East Fork High Rock Canyon Wilderness
Wilderness Area Status
Designated Wilderness Area
Year Designated: 2000
Act or Law: Black Rock Desert - High Rock Canyon Emigrant Trails National Conservation Area Act of 2000
State Region: Northwest Nevada
County Regions: Washoe
Bureau of Land Management
Local District: Surprise Field Office
Contact Info: (530) 279-6101
602 Cressler St PO Box 460 Cedarville,
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The East Fork High Rock Canyon Wilderness lies on a broad, volcanic upland in the northern Calico Mountains. Elevations range from 4,900 to 6,600 feet. The western portion is a palette of contrasting colors - the bright green canyon floors and the yellows, reds, browns, grays and oranges of the canyon walls. This area has a variety of land forms with big cliffs, steep talus slopes and short rimrocks. The visual and topographic contrast between the open expansive uplands and the deeply incised canyons creates scenic-quality vistas. The canyons are 200-500 feet deep erosional scars cutting through multi-colored layers of volcanic rock. The canyon floors support willow and meadows.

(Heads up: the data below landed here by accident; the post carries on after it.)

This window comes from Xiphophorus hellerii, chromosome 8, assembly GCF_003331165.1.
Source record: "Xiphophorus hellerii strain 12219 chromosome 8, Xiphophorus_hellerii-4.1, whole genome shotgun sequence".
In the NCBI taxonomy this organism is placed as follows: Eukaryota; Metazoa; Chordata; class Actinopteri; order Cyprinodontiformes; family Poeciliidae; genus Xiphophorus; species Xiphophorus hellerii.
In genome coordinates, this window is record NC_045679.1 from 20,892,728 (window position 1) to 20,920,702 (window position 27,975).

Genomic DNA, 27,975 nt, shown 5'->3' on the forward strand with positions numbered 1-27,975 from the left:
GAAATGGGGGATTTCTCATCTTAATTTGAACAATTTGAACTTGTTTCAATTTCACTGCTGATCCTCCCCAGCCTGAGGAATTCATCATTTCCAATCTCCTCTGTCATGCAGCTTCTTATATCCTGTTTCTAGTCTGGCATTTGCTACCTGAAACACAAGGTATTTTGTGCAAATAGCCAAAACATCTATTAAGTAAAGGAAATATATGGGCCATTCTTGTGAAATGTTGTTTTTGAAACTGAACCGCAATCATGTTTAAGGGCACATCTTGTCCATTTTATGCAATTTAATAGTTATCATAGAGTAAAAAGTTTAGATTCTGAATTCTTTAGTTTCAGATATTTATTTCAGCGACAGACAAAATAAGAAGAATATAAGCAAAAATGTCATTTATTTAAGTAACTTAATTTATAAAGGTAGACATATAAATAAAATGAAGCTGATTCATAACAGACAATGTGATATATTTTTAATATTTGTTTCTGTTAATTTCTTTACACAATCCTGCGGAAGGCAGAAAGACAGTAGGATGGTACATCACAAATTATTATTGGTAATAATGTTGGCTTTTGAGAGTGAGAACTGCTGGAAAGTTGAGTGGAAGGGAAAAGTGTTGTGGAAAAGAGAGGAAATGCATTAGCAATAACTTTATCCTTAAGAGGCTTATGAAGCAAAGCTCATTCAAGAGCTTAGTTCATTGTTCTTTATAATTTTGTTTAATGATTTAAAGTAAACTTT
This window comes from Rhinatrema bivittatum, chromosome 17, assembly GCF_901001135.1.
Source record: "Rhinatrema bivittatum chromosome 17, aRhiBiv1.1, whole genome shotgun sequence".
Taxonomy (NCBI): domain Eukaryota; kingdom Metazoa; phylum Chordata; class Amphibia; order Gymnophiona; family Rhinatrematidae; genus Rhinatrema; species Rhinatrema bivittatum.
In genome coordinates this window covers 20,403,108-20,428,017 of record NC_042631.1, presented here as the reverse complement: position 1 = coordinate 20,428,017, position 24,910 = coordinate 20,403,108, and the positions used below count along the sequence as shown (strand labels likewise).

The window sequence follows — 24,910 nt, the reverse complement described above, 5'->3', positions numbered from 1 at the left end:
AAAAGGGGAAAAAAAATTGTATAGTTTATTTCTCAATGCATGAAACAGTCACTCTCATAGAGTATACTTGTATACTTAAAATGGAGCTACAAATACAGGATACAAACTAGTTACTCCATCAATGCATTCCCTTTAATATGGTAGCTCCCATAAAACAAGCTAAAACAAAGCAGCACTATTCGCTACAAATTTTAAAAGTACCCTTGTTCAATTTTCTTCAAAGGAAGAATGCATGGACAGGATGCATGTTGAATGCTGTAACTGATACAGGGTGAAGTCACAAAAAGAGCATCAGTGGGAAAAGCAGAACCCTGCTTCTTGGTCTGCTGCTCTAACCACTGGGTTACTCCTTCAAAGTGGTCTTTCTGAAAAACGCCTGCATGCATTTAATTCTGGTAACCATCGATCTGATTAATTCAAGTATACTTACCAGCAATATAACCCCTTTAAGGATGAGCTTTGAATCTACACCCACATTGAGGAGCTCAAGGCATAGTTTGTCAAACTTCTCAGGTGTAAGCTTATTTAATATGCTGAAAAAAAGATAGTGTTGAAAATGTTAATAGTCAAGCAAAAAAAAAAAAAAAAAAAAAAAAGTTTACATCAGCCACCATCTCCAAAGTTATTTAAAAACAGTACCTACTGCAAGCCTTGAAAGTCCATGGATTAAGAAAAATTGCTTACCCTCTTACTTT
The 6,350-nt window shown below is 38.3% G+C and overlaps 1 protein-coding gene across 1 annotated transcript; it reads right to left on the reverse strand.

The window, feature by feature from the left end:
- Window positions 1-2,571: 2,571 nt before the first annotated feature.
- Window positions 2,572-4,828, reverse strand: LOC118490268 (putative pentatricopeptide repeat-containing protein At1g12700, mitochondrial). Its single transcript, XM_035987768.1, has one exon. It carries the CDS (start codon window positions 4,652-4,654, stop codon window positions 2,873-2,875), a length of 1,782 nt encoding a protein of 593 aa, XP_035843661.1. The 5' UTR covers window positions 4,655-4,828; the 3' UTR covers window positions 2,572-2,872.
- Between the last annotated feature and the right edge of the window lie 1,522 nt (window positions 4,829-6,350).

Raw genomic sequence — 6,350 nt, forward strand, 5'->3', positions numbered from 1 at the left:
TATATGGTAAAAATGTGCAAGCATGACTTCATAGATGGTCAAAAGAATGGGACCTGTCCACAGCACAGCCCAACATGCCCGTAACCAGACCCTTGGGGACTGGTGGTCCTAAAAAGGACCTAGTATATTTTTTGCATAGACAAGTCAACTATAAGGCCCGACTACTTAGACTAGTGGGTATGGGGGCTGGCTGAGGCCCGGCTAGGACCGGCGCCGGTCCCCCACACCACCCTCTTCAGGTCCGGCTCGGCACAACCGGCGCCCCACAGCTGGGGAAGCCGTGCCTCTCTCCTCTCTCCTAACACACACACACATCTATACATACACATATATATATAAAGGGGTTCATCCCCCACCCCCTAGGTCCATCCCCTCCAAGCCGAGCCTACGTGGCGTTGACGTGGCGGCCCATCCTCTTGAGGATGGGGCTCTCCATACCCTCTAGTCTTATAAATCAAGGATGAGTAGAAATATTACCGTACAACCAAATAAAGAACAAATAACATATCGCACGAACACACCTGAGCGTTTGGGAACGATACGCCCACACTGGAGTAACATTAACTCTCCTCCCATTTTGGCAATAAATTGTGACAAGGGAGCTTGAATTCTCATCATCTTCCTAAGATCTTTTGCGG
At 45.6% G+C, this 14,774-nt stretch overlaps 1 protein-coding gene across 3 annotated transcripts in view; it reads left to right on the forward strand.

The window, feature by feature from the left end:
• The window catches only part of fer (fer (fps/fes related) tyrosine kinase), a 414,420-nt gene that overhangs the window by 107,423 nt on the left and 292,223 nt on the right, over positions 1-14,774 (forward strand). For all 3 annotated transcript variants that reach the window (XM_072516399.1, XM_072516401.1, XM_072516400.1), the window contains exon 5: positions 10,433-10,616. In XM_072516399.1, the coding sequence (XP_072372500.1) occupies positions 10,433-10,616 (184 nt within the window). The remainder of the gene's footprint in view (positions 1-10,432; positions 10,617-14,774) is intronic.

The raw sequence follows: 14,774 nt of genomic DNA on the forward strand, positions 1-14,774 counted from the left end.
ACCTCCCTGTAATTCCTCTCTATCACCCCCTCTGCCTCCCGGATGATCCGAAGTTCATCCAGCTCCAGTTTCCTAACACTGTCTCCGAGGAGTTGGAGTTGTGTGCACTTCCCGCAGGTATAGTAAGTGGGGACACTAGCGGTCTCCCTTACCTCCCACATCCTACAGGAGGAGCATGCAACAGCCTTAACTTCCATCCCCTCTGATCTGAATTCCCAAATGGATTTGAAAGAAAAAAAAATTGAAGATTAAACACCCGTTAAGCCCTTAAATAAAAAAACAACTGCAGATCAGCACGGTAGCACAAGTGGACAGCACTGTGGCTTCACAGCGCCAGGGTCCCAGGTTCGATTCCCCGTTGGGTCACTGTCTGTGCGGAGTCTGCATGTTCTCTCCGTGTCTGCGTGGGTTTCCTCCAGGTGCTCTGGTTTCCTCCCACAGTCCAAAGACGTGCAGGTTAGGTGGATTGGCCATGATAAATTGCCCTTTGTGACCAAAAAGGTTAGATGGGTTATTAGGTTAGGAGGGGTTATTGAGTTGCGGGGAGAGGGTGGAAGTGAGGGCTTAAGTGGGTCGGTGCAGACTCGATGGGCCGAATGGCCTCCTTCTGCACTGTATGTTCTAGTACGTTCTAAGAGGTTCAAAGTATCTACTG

The wilderness supports nesting population of golden eagles, prairie falcons, hawks and owls. The canyon floors and walls are home to quail, chukar and non-game birds. The shaded canyons support mule deer. The buttes and uplands are home to pronghorn antelope.
East Rock High Rock Canyon Wilderness is a living history book from the prehistoric times, through the pioneer days and on into present times. On their way to Oregon and California, pioneers followed the Lassen-Applegate Trail as it passed through High Rock Canyon. Humans used this area for thousands of years before.
This wilderness is a component of the Bureau of Land Management's National Conservation Lands.
Wildlife: Long-nosed Leopard Lizard, Zebra-tailed Lizard, Great Basin Rattlesnake, Gopher Snake, Mule Deer, Mountain Lion, Pronghorn, Bobcat, Desert Cottontail, Chukar, Great Horned Owl, Greater Sage-grouse
Autumn is an excellent time to explore the complex of canyons in High Rock country. (c) Dave LeFevre
These backpackers are taking a Leave No Trace certification course, because leaving your mark is overrated. (c) Dave LeFevre